Plain English Summary
Background and study aims
People with kidney problems often suffer from poor quality of life and many health problems. For example, kidney disease patients are more likely to develop heart disease, and many of them find that their muscles become weak and they feel very tired. Having a kidney transplant can transform the life of someone whose kidneys have failed through disease. However, the new kidney does not usually work as well as those of a healthy person and transplant patients can still suffer from a variety of health problems. They also have to take drugs to prevent their immune system rejecting the new kidney, which can cause side effects. We all know that exercise is good for us. In healthy people it improves the health of the heart and strengthens the muscles. Therefore, exercise might be able to help people with kidney disease too, but there has not yet been much research to study this. Before we carry out research to see how exercise might benefit kidney patients, we first need to find out about their current activity levels, their physical fitness, and how this relates to any health problems they might have. We also need to compare them to healthy people to assess what effects the kidney problem is having.
Who can participate?
People aged over 18 with kidney disease and healthy people of the same age and sex
What does the study involve?
Participants are invited to the hospital for a series of tests to measure their fitness, their heart health and how much body fat and muscle they have. They are asked to fill in some questionnaires about their quality of life and their health problems and symptoms, and we will give them a small activity monitor to wear for a week to measure how active they are.
What are the possible benefits and risks of participating?
The results of this study will give us important new information which will help us design exercise programmes suitable for the needs of kidney patients. In the future we will do more research to test how these exercise programmes might help people with kidney disease to enjoy a more active and healthy lifestyle. There are limited risks in taking part in this study. Blood samples taken during the study may cause slight discomfort or pain and bruising to the arm afterwards. Further, these blood tests are taken in a “fasted” state (i.e. no food or drink (apart from water) since the previous evening). Participant’s body composition in the study is assessed using a DEXA scan, a type of X-ray. A DEXA scan involves a low dose of radiation, but the dose is small and equal to about 10 days of normal background radiation. The functional tests performed in the study (i.e. shuttle walk tests, sit to stand tests) are associated with a low risk of accident or injury (as with all physical activity). However, these tests have been routinely used by our group and are well tolerated in kidney patients. All tests will be carried out by trained researchers in a hospital setting with resuscitation facilities available. Overall, the main disadvantage of taking part is the time commitment involved in the hospital visits for assessments (2 or 3 visits in total), although travel expenses and car parking will be reimbursed. Whilst straightforward to answer, the pack of questionnaires participants are required to fill in can take upwards of 1 hour to complete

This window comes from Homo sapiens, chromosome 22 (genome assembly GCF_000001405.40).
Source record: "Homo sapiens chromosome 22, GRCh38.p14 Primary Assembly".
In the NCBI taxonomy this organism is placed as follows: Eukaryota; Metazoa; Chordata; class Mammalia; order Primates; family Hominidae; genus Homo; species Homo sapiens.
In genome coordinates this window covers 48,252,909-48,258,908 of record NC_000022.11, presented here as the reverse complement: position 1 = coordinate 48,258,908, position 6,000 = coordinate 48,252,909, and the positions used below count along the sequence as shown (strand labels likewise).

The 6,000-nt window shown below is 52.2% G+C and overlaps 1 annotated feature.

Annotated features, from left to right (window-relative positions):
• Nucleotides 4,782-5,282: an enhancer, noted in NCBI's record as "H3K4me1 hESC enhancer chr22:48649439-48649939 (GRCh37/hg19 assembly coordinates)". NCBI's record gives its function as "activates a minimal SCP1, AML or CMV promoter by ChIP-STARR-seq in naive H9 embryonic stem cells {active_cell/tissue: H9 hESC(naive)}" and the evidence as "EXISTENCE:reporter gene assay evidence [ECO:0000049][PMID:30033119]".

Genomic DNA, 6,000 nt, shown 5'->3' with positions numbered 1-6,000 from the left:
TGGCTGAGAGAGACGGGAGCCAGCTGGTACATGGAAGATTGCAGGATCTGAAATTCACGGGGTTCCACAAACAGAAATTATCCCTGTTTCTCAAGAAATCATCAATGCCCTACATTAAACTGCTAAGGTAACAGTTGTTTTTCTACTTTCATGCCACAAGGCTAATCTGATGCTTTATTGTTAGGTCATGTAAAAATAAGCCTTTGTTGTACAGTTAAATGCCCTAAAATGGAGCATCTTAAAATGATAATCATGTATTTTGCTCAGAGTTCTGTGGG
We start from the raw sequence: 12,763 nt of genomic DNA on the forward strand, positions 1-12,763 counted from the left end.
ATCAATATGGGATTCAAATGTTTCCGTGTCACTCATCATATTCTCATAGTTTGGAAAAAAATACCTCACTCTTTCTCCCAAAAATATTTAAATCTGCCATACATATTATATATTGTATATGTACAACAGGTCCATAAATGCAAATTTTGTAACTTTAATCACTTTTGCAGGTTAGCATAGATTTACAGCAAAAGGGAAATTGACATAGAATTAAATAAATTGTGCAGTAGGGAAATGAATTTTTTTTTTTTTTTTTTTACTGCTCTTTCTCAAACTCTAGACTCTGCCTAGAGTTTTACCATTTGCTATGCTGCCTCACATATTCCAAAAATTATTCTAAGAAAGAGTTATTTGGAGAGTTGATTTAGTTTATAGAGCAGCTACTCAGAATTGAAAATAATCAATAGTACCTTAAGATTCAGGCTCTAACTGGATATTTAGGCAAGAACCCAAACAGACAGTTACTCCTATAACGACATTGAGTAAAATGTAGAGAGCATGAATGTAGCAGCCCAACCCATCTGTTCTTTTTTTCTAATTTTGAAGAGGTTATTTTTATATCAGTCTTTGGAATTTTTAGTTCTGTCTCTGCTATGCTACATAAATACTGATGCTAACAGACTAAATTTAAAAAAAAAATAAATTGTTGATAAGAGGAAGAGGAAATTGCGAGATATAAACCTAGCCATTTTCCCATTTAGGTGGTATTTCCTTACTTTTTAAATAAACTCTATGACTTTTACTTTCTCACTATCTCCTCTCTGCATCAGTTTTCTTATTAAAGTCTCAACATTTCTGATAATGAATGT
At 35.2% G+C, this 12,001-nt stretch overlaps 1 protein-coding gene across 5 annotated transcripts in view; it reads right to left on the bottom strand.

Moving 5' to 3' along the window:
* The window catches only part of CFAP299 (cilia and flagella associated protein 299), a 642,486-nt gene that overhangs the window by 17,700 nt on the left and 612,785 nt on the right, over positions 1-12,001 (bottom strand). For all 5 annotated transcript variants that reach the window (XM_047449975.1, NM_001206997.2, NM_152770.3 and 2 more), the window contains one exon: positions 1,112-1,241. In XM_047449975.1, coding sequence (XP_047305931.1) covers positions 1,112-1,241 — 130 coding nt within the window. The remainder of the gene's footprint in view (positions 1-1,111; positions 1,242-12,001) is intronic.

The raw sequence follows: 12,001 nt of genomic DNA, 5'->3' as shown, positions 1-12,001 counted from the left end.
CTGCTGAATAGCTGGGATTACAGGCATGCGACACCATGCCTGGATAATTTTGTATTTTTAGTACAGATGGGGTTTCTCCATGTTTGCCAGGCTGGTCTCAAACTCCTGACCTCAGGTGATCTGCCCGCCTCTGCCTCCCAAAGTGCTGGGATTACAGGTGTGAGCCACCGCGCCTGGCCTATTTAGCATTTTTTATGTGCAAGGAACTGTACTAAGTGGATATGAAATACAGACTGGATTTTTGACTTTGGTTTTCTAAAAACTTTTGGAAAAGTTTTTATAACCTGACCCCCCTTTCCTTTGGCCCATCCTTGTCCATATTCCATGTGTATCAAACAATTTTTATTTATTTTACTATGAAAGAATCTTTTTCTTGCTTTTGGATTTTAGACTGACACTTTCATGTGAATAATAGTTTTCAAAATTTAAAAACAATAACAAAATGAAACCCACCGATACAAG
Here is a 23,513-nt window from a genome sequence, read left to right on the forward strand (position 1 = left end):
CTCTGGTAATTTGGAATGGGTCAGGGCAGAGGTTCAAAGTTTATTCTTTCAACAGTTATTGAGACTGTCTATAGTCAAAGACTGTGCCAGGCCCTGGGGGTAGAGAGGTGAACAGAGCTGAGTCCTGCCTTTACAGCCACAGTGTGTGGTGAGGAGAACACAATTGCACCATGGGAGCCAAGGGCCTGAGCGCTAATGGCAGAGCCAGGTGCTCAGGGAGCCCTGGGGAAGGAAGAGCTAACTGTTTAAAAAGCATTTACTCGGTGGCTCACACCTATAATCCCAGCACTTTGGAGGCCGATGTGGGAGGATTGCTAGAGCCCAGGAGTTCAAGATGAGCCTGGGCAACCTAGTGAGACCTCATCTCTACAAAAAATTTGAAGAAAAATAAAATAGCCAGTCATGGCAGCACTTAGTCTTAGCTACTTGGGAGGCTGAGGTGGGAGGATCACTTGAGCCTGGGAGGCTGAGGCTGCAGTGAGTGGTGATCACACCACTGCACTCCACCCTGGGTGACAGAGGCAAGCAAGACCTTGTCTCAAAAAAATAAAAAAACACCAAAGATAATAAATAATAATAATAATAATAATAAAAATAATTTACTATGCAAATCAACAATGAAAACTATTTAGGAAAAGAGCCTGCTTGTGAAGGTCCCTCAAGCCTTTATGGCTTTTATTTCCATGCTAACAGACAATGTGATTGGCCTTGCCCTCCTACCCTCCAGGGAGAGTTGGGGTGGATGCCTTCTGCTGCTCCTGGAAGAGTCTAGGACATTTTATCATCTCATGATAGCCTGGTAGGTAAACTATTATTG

Where is the study run from?
Leicester General Hospital (UK)
When is the study starting and how long is it expected to run for?
September 2014 to January 2018
Who is funding the study?
Private Charitable Trust
Who is the main contact?
Prof. Alice Smith
COCO: CardiOvascular risk factors and physical COndition in kidney patients
An exploratory observational study designed to collect data to inform the subsequent design of a realistic and effective exercise programme suited to the needs of this population, and research studies to evaluate its ability to positively impact upon important health issues in kidney patients. It is based at University Hospitals of Leicester.
We hypothesise that low levels of physical activity and physical functioning are associated with unfavourable body composition (lower muscle mass and higher fat mass), increased cardiovascular risk, and poorer quality of life in kidney patients.
NHS Research Ethics Committee East Midlands (Derby), 21/07/2014, ref: 14/EM/1049
Observational cross-sectional study
Primary study design
Secondary study design
Cross sectional study
Patient information sheet
Not avaliable in web format. Please use contact details below to request a patient information sheet.
Established chronic kidney disease (all stages are eligible including those on dialysis or with an established kidney transplant)